Tongogaras ghost returns

josiah_tongogaraHARARE The ghost of slain former ZANLA commander Josiah Tongogara (Pictured) came back to haunt Zanu (PF) last week as a pressure group launched a campaign to revisit the circumstances under which the firebrand army supremo perished in a mysterious car crash 30 years ago this month.

As the Zanu (PF) annual congress got underway in Harare, advocacy group Zimbabwe Democracy Now reopened the debate on Tongogaras controversial death on 26 December 1979.

Zimbabwe Democracy New (ZDN) ran full-page advertisements in all the major independent newspapers, calling for an enquiry into the death 30 years ago of Comrade Tongo as Tongogara was affectionately known by his colleagues who led the military wing of ZANU during the guerrilla war that brought President Robert Mugabe to power.

The advertisement also appeared in Fridays edition of South Africas Mail & Guardian newspaper.

Tongogara was killed in an alleged car accident on Boxing Day 1979 and was buried at the Heroes Acre in Harare without a full post-mortem.

Zimbabwe Democracy Now spokeswoman Ethel Moyo said there was widespread suspicion of foul play.

If you asked 100 Zimbabweans for their view on the death of General Tongogara, I predict at least 90 would say he was murdered, she said.

It is no secret that, in 1979, Tongogara was the most popular man in Zimbabwe and he overshadowed Robert Mugabe, she said.

He was also opposed to Mugabes plan of setting up a one-party state once in power and banning all opposition.

Tongogara was born in 1938 and grew up on the farm owned by late Rhodesian Prime Minister Ian Smith whose army he would eventually meet in battle.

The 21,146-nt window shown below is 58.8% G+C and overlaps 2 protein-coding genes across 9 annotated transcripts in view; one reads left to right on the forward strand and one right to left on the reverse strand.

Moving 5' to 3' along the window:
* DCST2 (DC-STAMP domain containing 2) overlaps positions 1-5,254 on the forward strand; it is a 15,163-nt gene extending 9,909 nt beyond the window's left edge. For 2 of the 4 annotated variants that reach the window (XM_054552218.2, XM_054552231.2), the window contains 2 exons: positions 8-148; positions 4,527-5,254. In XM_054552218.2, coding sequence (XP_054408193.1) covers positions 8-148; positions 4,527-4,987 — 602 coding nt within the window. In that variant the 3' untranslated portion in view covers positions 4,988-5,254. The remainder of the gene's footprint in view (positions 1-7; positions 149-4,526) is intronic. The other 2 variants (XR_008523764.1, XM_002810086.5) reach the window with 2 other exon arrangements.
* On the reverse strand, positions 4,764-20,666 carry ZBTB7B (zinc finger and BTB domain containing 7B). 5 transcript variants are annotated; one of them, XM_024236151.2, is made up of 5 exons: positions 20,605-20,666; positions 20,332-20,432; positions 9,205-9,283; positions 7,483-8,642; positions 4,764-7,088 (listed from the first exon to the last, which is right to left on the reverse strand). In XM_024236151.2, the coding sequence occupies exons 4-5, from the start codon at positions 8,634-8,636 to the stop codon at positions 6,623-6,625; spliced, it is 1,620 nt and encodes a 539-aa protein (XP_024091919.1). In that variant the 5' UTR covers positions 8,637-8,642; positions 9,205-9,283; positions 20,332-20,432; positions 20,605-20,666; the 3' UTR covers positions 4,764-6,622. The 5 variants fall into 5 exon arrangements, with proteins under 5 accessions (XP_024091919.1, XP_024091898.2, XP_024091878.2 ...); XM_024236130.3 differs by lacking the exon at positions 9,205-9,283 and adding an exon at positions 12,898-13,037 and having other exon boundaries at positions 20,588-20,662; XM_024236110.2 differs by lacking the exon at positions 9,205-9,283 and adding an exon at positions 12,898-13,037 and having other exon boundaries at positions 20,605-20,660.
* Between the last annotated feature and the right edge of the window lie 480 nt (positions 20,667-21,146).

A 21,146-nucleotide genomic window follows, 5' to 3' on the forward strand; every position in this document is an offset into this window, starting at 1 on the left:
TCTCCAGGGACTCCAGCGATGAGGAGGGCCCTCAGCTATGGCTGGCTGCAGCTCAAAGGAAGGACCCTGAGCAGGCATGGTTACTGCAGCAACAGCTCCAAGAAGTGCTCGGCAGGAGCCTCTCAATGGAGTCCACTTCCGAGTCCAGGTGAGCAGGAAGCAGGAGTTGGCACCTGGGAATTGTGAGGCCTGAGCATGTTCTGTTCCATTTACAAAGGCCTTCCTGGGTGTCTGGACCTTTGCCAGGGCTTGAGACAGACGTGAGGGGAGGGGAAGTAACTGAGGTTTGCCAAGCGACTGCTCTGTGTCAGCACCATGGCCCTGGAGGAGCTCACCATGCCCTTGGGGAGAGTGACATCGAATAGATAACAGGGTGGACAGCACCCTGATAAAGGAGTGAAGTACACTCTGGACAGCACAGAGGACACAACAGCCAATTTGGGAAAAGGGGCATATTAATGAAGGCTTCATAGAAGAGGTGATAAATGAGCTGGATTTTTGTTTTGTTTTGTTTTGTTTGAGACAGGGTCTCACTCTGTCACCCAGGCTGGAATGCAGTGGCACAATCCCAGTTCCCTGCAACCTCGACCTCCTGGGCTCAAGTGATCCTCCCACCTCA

Many expected him to be the first president of Zimbabwe, with Robert Mugabe, head of Zanla’s political wing, ZANU, as prime minister.

Several theories have been put forward on the possible cause of Tongogaras death.

The United States Central Intelligence Agency said Tongogara could have been killed by Mugabe who regarded him as a potential political rival due to his ambition, popularity and decisive style.

Ian Smith also insisted in his memoirs that Tongogara’s “own people” killed him and that he had disclosed at Lancaster House that Tongogara was under threat.

“I made a point of discussing his death with our police commissioner and head of special branch, and both assured me that Tongogara had been assassinated,” Smith wrote.

A former detective in the Law and Order Section of the now defunct British South African Police (now Zimbabwe Republic Police) said photographs of Tongogara’s body showed three wounds, consistent with gunshots to his upper torso.

The official undertaker’s statement was not a formal autopsy report and as such was dismissed by all but the Zanu (PF).

Another theory is that he was killed by the Rhodesian SAS.

The call for an inquiry into Tongogaras death was timely as it came at a time when power struggles threatened to split Zanu (PF) into various factions.

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